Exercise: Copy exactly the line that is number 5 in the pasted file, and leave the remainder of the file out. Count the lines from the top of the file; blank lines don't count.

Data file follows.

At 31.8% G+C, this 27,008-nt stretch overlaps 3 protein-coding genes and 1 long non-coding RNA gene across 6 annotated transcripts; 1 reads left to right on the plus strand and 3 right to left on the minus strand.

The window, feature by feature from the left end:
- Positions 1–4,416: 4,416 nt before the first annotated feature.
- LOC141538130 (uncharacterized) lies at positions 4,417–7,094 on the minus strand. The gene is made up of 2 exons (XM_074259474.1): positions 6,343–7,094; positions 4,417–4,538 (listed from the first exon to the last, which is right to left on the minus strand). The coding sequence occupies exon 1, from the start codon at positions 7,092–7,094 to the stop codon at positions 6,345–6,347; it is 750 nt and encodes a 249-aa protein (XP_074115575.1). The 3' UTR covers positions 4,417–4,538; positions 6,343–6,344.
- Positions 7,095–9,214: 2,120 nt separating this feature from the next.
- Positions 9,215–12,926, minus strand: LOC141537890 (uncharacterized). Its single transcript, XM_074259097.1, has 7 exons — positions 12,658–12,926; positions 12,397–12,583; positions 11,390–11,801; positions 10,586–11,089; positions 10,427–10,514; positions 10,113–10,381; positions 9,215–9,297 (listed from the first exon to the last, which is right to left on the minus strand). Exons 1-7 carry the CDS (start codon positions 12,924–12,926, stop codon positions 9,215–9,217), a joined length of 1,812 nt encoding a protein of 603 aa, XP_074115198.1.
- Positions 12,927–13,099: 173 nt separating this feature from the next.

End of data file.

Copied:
- Positions 7,095–9,214: 2,120 nt separating this feature from the next.